Saturday, October 10, 2009

Georgia Combustible Dust Regulation

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Stakeholders in the manufacturing, non-manufacturing, and utility sectors are eagerly awaiting OSHA’s Advanced Notice of Proposed Rulemaking (ANPRM) in the Federal Register. Following the Chemical Safety Board’s recent key findings and recommendations on the Imperial Sugar Refinery dust explosion, OSHA submitted the combustible dust regulation for review to the Office of Management and Budget, a Cabinet-level office within the Executive Office of the President of the United States. On a state level and moving much faster than Federal actions, Georgia recently held a public hearing for their combustible dust regulation.

A diverse spectrum of the manufacturing sector attended a public hearing last week at the Fire Commissioners Hearing Room in Atlanta, Georgia where they submitted final comments to the Administrative Law Judge for consideration. Representatives of Georgia’s manufacturing sector are not opposed to fire and explosion safety in the workplace and have been working tirelessly with the Commissioners office in developing a consensus.

Since the Imperial Sugar Refinery explosion, stakeholders have worked closely with Georgia Insurance and Safety Fire Commissioner, John Oxendine, in developing a combustible dust regulation that will provide appropriate layers of protection in minimizing the probability and reducing the severity of future combustible dust related fires and explosions.

In contrast, a point of contention does arise within the manufacturing sector concerning the feasibility of a regulation during the nation’s economic recession. For instance, costly best engineering practices for combustible dust fire and explosion hazards is not required amongst many global trading partners and many argue this would result in a competitive disadvantage for Georgia businesses.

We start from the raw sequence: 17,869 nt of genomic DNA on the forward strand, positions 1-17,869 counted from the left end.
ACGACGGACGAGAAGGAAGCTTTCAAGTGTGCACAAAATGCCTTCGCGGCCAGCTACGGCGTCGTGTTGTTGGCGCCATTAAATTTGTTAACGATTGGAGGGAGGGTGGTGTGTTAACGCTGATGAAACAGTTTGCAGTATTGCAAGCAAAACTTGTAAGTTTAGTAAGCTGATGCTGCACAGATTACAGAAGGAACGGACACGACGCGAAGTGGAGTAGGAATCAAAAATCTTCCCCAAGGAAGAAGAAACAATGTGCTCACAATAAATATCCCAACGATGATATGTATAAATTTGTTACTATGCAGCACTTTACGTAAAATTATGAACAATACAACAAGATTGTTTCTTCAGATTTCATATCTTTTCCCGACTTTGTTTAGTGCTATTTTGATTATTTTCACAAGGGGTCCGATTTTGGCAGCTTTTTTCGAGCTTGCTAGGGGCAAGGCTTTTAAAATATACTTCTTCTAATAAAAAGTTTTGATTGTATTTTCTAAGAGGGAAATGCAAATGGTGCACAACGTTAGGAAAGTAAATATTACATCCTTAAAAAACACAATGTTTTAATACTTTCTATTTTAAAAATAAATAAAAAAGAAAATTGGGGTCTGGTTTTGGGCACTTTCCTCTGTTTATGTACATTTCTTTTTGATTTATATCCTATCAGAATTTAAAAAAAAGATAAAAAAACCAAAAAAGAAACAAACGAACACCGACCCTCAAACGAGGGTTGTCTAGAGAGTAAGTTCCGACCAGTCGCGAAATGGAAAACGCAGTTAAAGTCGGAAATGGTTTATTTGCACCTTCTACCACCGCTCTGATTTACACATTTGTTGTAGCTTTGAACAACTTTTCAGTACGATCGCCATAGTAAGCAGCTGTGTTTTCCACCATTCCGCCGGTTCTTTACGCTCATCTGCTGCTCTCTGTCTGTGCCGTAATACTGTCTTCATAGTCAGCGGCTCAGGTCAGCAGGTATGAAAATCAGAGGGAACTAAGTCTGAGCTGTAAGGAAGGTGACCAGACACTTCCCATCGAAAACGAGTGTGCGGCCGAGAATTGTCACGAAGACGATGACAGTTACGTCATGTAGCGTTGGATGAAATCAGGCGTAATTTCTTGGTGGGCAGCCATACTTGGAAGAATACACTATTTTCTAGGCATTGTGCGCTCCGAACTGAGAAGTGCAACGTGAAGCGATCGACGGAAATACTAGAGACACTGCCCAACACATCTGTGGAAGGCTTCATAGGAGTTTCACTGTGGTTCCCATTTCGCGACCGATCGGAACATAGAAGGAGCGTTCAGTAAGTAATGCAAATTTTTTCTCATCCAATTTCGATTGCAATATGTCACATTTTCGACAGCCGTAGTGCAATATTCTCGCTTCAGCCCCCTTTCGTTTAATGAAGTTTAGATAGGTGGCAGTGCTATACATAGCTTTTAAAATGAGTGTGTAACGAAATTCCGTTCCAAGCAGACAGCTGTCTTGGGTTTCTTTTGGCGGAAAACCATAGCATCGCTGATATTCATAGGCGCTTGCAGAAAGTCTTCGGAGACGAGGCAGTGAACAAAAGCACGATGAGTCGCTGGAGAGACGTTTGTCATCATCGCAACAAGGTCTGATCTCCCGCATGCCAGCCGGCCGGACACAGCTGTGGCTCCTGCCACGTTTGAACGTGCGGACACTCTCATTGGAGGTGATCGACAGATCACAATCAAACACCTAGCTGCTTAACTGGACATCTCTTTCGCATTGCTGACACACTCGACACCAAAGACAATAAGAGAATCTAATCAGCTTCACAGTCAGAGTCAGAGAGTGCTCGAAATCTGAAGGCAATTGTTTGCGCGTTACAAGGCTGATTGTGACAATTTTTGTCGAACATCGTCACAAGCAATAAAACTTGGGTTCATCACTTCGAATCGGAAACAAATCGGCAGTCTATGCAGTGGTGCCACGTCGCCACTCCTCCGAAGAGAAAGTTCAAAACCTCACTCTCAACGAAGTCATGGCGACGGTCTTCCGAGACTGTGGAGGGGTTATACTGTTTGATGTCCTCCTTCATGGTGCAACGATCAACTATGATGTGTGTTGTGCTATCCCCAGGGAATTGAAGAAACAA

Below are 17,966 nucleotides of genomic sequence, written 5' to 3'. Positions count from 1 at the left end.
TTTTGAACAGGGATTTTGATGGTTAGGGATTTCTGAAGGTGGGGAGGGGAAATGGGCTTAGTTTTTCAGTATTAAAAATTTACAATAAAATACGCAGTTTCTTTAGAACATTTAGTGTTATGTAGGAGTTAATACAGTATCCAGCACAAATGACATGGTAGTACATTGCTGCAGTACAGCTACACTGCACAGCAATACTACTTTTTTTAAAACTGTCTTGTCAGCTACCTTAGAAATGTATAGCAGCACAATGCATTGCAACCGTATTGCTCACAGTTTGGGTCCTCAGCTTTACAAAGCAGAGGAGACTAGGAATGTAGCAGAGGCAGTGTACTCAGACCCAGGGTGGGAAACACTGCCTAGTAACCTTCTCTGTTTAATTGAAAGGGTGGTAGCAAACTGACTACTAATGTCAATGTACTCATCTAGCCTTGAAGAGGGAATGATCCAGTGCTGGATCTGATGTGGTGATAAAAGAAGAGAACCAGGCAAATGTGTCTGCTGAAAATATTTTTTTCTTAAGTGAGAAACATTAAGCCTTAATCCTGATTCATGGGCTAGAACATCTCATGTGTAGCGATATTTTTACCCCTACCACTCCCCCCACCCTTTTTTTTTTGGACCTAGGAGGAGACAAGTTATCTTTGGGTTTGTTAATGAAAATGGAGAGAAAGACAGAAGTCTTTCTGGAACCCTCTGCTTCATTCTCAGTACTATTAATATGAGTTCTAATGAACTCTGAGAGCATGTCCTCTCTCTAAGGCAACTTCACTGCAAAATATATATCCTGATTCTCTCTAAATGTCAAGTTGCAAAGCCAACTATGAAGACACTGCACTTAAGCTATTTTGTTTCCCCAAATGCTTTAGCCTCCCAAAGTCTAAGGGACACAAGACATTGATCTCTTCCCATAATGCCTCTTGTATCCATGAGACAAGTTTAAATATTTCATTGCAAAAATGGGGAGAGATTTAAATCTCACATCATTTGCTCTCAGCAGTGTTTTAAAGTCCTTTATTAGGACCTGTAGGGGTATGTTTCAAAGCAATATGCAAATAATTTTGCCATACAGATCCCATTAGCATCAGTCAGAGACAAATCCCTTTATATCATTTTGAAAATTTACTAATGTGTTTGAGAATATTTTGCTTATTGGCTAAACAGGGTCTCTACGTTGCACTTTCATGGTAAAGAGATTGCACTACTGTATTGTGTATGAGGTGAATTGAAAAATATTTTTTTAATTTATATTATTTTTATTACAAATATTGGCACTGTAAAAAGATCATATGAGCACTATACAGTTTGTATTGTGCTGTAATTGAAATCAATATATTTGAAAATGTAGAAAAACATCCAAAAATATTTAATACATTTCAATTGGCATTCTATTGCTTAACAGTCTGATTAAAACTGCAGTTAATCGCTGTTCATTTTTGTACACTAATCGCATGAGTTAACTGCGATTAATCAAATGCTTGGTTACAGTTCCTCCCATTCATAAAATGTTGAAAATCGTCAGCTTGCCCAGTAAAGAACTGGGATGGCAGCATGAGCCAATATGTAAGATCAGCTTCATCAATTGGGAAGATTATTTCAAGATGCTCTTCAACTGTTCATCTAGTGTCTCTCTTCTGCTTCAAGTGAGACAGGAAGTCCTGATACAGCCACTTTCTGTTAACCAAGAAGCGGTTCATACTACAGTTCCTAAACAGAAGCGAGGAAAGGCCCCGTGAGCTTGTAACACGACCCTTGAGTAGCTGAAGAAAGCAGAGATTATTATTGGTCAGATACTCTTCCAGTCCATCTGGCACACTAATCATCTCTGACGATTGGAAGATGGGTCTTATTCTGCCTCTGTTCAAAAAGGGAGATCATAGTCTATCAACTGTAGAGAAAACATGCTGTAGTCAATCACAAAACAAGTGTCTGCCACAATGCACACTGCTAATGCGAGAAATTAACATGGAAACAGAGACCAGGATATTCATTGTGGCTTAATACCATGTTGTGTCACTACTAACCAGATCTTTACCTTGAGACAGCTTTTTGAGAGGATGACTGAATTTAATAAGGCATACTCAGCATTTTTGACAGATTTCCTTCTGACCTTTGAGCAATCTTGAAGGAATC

Georgia’s combustible dust rulemaking process has national significance in that stakeholders across a diverse spectrum of state manufacturing subsectors are also representative on a larger scale of national manufacturing subsectors. So could the comments and input to Georgia government officials be a precursor to future comments in the upcoming federal action during the OSHA combustible dust rulemaking process?

The Combustible Dust Policy Institute proposes a possible solution in alleviating economic concerns. This would initially include administrative control measures and safe working practices that would not put small businesses at a global competitive disadvantage.

For example, good housekeeping (CSB recommendation), OSHA hazard communication training, contractor participation (PSM), explosion protection documents (ATEX) and accident investigation (PSM) protocol would minimize the severity and likelihood of future incidents immensely.

Essential but costly, best engineering practices and inherent safety design, phased in over a period of several years in conjunction with the global economy rebounding is a viable option that needs further discussion. An excellent example of a phase-in- period occurred with the EU ATEX directives for potentially explosive atmospheres in the workplace.

In this podcast segment, Jeff Romine, a Corporate Safety Director for national flooring manufacturer, attended the Georgia public hearing on combustible dust and shares with listeners a first hand perspective of industry concerns that were presented to the Administrative Law Judge. These same concerns have a national significance in the Federal OSHA combustible dust rulemaking.

Mr. Romine has over 20 years of experience in consultation, auditing, safety, education and insurance, and is a Certified Safety Professional (CSP), Certified Professional Environmental Auditor (CPEA), and OSHA Outreach General Industry Trainer. Mr. Romine is currently serving as a Senior Corporate Safety Manager in the Risk Management Department for Shaw Industries one of the leading flooring manufactures in the United States, a Berkshire Hathaway Company. He lives in Ringgold GA with his wife Cindy, daughter Katie (Senior at the University of GA) and son Alex aka “AJ” (freshman at Oglethorpe University)


Mark-up Georgia Combustible Dust Regulation 120-3-24-0.14
Georgia Emergency Regulation 120-3-24-0.12

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